Sunday, April 29, 2018

Leaving Burgundy And On To Beaujolais And Beyond

We left Burgundy last Wednesday, and on our drive to the Beaujolais region, Ann remembered that there was a great boulangerie in Saint Bonnet where we had stopped on our drive to Ghislaine’s last year, and we managed to find the town, and the bakery, without any trouble.  The bakery looked and smelled as good as I remembered, and we picked up some breads and pastries there.  We then found a picnic spot in the nearby village of Beaubery, and stopped to have lunch. The picnic area had a great view of the surrounding countryside, including an impressive church.

We then continued our drive to the town of Le Bois d’Oingt in the southern Beaujolais, and met up with the woman whose apartment we had rented for the next 2 nights. After installing ourselves in the apartment, we went back out and took a drive to the nearby village of Chamelet, which is one of a series of old villages in the Pierres DorĂ©es (Golden Stones) region of Beaujolais. We had a difficult time driving through the village and finding parking, which we thought was due to tourism, but which turned out to be due to a funeral at the church in the village.  We finally found a place to park, and took a stroll around the village, which was quite beautiful.

We then drove back to Le Bois d’Oingt for aperitifs and dinner on the apartment’s terrace.  With our aperitifs we had a bottle of Beaujolais that the owner of the apartment had given us, and then with dinner, which consisted of a huge cheese board and a salad, we had a bottle of a Premier Cru Puligny-Montrachet that Ghislaine had given us that morning. It’s been very difficult to make a dent in our wine supply when people keep giving us wines.

Thursday morning I took a walk to the boulangerie down the street, which was less than 2 minutes on foot.  After we finished breakfast we headed off to visit several villages that are part of a circuit of medieval villages in the Pierres Dorees.  Our first stop was the village of Chatillon d’Azeergues, and from where we parked there was an amazing view of the church and the 12th century Roman chapel of Notre-Dame de Bon Secours high above the village. We took a walk through the village, all the way to the chateau and chapel at the top.  Chatillon is a spectacular, beautiful village, and although it isn’t officially classified as a Plus Beaux Village, I thought it deserved to be. Especially because of the cat.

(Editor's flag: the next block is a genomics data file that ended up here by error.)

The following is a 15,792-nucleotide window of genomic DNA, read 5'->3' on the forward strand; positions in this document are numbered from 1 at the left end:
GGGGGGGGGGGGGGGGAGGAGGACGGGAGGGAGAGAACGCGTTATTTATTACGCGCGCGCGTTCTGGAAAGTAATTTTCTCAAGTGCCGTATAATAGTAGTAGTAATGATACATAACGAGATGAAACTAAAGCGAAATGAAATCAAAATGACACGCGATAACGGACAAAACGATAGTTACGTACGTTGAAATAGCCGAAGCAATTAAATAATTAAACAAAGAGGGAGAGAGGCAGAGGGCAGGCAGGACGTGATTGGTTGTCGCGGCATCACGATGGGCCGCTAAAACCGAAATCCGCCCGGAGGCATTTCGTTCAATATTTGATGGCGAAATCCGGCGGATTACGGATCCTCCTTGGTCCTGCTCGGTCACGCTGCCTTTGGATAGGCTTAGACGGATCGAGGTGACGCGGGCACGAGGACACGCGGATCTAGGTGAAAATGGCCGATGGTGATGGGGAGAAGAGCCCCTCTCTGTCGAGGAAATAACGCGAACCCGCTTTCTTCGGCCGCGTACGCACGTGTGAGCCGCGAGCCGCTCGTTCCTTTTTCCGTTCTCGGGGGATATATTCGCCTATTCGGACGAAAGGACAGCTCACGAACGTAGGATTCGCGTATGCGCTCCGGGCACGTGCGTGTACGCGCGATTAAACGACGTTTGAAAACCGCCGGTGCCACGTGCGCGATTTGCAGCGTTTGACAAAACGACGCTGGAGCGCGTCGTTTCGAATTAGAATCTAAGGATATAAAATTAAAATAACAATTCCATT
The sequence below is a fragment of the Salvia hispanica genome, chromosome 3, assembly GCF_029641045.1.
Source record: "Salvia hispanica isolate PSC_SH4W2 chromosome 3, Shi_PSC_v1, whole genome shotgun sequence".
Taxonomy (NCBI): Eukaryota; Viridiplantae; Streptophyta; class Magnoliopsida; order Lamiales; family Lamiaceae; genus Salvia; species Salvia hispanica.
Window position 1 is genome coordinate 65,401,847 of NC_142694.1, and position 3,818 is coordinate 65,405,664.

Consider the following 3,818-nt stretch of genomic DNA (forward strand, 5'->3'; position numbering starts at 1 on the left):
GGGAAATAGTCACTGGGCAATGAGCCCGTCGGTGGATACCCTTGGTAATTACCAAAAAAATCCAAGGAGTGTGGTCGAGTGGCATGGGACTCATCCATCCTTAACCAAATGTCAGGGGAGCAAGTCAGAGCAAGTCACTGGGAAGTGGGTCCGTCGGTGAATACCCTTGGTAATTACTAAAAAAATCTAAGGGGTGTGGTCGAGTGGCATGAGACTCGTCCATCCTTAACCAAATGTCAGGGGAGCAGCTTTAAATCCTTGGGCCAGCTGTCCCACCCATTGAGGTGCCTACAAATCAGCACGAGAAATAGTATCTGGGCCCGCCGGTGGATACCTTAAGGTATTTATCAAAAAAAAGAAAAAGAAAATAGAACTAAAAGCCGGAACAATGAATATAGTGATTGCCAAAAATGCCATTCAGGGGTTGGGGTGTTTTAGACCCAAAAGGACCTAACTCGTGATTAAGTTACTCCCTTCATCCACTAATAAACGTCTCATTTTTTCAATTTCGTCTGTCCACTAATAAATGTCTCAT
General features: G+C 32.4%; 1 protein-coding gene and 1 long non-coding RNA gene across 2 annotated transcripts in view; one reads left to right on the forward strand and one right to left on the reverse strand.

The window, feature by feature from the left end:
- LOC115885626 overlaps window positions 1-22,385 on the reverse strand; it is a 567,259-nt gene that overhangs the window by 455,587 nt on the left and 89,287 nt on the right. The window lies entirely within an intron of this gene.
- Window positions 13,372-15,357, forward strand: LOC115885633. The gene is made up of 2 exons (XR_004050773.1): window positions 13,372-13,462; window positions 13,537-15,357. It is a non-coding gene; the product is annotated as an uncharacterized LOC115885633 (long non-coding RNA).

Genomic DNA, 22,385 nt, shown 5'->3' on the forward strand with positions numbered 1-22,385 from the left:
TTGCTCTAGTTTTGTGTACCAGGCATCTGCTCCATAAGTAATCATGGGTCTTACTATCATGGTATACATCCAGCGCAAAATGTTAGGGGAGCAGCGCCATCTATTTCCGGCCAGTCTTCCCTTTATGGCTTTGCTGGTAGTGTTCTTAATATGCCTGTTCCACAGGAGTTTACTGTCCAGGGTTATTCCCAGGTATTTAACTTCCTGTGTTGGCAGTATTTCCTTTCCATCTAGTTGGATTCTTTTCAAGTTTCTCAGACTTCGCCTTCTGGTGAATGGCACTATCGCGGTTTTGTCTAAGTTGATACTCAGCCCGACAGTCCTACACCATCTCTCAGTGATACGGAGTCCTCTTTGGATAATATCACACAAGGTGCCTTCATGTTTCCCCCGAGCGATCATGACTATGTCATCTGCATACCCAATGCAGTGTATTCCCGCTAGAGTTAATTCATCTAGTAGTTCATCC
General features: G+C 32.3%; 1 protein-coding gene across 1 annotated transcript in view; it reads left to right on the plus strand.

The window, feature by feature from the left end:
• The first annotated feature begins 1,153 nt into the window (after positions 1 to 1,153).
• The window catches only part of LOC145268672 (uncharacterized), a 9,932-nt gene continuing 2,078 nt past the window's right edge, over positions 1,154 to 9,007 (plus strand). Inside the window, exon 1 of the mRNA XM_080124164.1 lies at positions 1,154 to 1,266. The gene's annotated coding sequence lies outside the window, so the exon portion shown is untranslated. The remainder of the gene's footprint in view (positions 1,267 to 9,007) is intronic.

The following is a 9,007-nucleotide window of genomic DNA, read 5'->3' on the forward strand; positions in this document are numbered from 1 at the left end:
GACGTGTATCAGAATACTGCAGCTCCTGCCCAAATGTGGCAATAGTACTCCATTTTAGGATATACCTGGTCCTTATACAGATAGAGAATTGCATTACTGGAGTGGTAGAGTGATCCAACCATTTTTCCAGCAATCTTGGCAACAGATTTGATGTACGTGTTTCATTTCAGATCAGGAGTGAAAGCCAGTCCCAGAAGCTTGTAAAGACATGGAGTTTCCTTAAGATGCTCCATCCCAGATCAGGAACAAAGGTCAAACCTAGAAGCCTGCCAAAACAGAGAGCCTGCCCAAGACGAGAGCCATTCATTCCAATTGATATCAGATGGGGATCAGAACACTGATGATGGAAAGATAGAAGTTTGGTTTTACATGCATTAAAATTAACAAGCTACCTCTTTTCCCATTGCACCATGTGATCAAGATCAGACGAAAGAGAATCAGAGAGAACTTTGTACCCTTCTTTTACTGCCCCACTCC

The next village was Chessy-les-Mines, which has a much smaller medieval area than Chatillon, but nevertheless has some beautiful old buildings, including a 10th century chateau. Our last stop for the morning before heading to the town of Oingt for lunch was Ternand, which has some beautiful medieval buildings, including a 12th century chateau, and a church and chapel that also date from the 12th century.



We left Ternand a little after noon, since we had a lunch reservation in the town of Oingt at 12:30, at La Table du Donjon. The restaurant had been highly recommended by the apartment owner; she told us that there really were not any worthwhile restaurants in Le Bois d’Oingt, and that La Table du Donjon was superb.  The village of Oingt, which is another classified Plus Beaux Village, is situated high above the surrounding countryside, and the restaurant has a fantastic view of the vineyards, hills, and nearby villages. We sat outside on the terrace and had a leisurely 2+ hour meal, which was outstanding.  The restaurant also has a fantastic wine list, which, not surprisingly, emphasizes Beaujolais wines, especially the wines of the Pierres Dorees. We each started with a glass of excellent rose from a local producer, and then I ordered a bottle of a red Beaujolais from a producer in Oingt.  Wines from the Pierres Dorees can only be labeled simply “Beaujolais,” as opposed to the more prestigious appellations of Beaujolais-Villages and the well-known Crus to the north, such as Julienas, Morgon, and Fleurie.  However, the 2 Beaujolais from the Pierres Dorees that we had last night and with lunch today were superb, and fruitier and more enjoyable than many of the more highly regarded Cru Beaujolais I’ve had in the United States.